On February 17, at 10.30 am, the lecture “A delicate dance: international aid agencies and national liberation movements”, with Andrew Thompson, will be held in the Sala de Atos of the Institute of Social Sciences of the University of Minho.
The end of empire was a highly formative period for many things, international humanitarianism included. Power shifted on to a global stage, exercised by multinational companies, the international media, and an array of supra-national, inter-governmental and non-governmental organisations. Amidst this globalisation of power, humanitarian action expanded as a form of international relations precisely at the point when what had previously seemed unassailable Western colonial empires started to fall. Against the backdrop of a decolonising world debates were tiggered about the very nature and purpose of the large ensemble of organisations providing life-saving aid. Were they instruments of domination or tools of emancipation? Or were they both of these things, or not quite either? To what extent did they interact with national liberation movements and what shaped those interactions? How did they position themselves in relation to states, colonial or otherwise?
In the messy aftermath of the Second World war a variety of NGOs became caught up in colonial counter-insurgency campaigns and were highly vulnerable to manipulation and exploitation by Europe’s colonial powers. By the end of the 1960s, by contrast, NGOs were working in a world where anti-colonialism was making the running. Different modes of humanitarianism emerged at this point. How far NGOs wanted or were able to build solidarities with the colonised world very much depended on the organisation in question. This lecture seeks to provide depth of field by examining four types of humanitarian organisation, and their varied interactions with anti-colonial and national liberation movements: one international (the ICRC), one from the United Nations family (UNHCR), one faith-based (the World Council of Churches), and one governmental (the Swedish International Development Agency).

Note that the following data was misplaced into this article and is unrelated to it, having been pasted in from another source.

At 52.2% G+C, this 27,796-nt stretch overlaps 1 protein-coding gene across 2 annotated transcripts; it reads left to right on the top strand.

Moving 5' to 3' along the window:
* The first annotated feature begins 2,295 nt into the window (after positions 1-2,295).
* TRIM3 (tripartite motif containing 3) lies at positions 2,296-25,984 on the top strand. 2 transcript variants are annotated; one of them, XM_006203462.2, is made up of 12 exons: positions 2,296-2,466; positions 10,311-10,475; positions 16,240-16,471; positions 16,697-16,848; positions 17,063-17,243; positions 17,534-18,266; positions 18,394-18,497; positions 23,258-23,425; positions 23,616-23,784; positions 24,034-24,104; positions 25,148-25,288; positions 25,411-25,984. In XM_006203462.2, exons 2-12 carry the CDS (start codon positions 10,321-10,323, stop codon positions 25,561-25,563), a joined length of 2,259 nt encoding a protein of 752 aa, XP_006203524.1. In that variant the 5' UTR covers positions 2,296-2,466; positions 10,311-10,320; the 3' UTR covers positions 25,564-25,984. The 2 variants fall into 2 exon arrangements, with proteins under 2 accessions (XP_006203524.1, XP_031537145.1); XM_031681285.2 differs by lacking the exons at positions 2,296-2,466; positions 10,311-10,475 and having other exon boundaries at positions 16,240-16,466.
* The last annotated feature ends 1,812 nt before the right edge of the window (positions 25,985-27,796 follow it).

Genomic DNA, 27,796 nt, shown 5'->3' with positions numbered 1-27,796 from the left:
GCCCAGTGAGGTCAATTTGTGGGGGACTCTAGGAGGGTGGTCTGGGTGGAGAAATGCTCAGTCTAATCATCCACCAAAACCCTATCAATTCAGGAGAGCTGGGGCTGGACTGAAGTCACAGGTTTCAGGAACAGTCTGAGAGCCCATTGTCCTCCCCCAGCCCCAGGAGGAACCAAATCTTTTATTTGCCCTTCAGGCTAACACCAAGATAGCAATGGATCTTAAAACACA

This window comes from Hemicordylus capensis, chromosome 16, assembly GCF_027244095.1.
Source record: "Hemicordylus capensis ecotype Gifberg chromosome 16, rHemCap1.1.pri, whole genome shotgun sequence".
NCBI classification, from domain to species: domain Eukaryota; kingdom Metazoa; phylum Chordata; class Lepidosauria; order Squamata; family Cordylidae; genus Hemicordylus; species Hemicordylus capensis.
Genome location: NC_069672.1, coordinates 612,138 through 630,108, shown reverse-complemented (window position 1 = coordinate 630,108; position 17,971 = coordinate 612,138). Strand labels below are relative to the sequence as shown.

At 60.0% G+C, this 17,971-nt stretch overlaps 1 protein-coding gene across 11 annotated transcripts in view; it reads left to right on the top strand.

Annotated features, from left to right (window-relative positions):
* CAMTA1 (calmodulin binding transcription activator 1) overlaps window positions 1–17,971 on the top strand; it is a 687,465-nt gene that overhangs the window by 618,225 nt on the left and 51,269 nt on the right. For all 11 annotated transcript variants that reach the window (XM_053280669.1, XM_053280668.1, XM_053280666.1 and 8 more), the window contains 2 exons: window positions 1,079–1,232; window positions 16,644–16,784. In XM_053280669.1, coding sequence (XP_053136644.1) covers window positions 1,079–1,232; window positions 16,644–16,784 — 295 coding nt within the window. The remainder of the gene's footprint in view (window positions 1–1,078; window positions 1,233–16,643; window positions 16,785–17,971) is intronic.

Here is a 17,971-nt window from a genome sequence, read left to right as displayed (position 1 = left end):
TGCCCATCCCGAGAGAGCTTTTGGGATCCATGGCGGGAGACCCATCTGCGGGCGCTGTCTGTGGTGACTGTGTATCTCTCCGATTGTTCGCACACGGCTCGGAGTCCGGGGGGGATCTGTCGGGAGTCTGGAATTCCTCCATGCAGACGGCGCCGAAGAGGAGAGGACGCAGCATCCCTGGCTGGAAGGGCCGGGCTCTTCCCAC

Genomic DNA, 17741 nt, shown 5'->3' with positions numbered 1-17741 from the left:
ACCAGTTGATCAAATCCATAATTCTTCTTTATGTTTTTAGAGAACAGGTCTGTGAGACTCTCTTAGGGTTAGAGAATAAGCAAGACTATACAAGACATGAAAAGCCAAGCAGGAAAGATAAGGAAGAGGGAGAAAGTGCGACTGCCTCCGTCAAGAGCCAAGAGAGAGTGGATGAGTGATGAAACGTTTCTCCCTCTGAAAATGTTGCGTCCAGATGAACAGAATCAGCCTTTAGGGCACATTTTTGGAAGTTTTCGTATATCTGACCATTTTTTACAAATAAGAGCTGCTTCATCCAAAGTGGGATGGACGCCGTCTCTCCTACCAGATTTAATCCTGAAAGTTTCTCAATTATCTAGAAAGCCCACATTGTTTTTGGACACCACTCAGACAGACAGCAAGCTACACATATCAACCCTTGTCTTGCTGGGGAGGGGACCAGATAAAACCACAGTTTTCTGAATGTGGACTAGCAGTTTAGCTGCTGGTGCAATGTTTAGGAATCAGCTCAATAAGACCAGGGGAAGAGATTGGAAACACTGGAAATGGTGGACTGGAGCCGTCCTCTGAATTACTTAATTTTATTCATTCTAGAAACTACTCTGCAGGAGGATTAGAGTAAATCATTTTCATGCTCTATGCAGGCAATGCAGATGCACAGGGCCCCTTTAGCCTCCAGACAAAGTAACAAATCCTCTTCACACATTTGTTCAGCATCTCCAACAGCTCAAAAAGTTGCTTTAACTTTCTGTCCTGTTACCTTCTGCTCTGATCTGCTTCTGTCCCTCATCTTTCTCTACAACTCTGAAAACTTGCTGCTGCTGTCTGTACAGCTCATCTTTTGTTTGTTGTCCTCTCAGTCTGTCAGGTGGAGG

Andrew Thompson is Professor of Global and Imperial History and a Professorial Fellow of Nuffield College. He is the co-chair of the Global and Imperial History Centre at the University of Oxford. His research interests span global histories of humanitarianism, human rights and development; the history of modern globalisation and the relationship between globalisation and empire; the effects of empire on British private and public life during the nineteenth and twentieth centuries; histories of migration and mobility (especially postcolonial migrations to Britain and France); and the history of colonial and apartheid South Africa. He has also written on Anglo-Argentine relations, transnational migration and migrant remittances, and public memories and legacies of empire.
He is currently researching international humanitarianism and human rights and the emergence of the modern aid and development sector which forms the subject of his forthcoming work Humanitariaism on Trial: How a global system of aid and development emerged through the end of empire (Oxford University Press).